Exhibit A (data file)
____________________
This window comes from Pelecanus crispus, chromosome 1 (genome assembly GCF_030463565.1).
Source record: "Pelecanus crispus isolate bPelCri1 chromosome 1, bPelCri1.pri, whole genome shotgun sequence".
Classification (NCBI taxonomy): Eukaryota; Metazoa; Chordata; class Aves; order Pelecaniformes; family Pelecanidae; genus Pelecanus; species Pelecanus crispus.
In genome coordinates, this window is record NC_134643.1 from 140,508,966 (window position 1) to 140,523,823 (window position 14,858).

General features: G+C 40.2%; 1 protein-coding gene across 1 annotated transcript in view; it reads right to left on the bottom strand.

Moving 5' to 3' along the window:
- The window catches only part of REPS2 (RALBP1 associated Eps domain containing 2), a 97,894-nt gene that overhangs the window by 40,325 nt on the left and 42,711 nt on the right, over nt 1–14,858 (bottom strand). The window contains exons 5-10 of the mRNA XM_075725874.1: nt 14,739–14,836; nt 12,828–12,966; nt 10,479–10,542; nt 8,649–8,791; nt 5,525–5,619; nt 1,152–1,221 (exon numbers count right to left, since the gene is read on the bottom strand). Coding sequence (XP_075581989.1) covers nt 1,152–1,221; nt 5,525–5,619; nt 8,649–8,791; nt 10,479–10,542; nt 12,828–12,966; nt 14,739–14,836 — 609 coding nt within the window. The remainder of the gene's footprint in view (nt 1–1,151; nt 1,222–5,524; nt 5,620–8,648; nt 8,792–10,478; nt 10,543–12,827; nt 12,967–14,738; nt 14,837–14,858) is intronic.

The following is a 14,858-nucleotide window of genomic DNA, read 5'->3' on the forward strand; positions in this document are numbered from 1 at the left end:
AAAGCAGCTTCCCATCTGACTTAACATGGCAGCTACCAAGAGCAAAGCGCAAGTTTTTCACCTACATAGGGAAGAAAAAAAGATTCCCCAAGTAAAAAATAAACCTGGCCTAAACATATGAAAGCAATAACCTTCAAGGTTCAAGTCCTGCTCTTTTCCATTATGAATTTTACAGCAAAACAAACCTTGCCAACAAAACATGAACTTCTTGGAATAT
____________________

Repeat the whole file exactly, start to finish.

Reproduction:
This window comes from Pelecanus crispus, chromosome 1 (genome assembly GCF_030463565.1).
Source record: "Pelecanus crispus isolate bPelCri1 chromosome 1, bPelCri1.pri, whole genome shotgun sequence".
Classification (NCBI taxonomy): Eukaryota; Metazoa; Chordata; class Aves; order Pelecaniformes; family Pelecanidae; genus Pelecanus; species Pelecanus crispus.
In genome coordinates, this window is record NC_134643.1 from 140,508,966 (window position 1) to 140,523,823 (window position 14,858).

General features: G+C 40.2%; 1 protein-coding gene across 1 annotated transcript in view; it reads right to left on the bottom strand.

Moving 5' to 3' along the window:
- The window catches only part of REPS2 (RALBP1 associated Eps domain containing 2), a 97,894-nt gene that overhangs the window by 40,325 nt on the left and 42,711 nt on the right, over nt 1–14,858 (bottom strand). The window contains exons 5-10 of the mRNA XM_075725874.1: nt 14,739–14,836; nt 12,828–12,966; nt 10,479–10,542; nt 8,649–8,791; nt 5,525–5,619; nt 1,152–1,221 (exon numbers count right to left, since the gene is read on the bottom strand). Coding sequence (XP_075581989.1) covers nt 1,152–1,221; nt 5,525–5,619; nt 8,649–8,791; nt 10,479–10,542; nt 12,828–12,966; nt 14,739–14,836 — 609 coding nt within the window. The remainder of the gene's footprint in view (nt 1–1,151; nt 1,222–5,524; nt 5,620–8,648; nt 8,792–10,478; nt 10,543–12,827; nt 12,967–14,738; nt 14,837–14,858) is intronic.

The following is a 14,858-nucleotide window of genomic DNA, read 5'->3' on the forward strand; positions in this document are numbered from 1 at the left end:
AAAGCAGCTTCCCATCTGACTTAACATGGCAGCTACCAAGAGCAAAGCGCAAGTTTTTCACCTACATAGGGAAGAAAAAAAGATTCCCCAAGTAAAAAATAAACCTGGCCTAAACATATGAAAGCAATAACCTTCAAGGTTCAAGTCCTGCTCTTTTCCATTATGAATTTTACAGCAAAACAAACCTTGCCAACAAAACATGAACTTCTTGGAATAT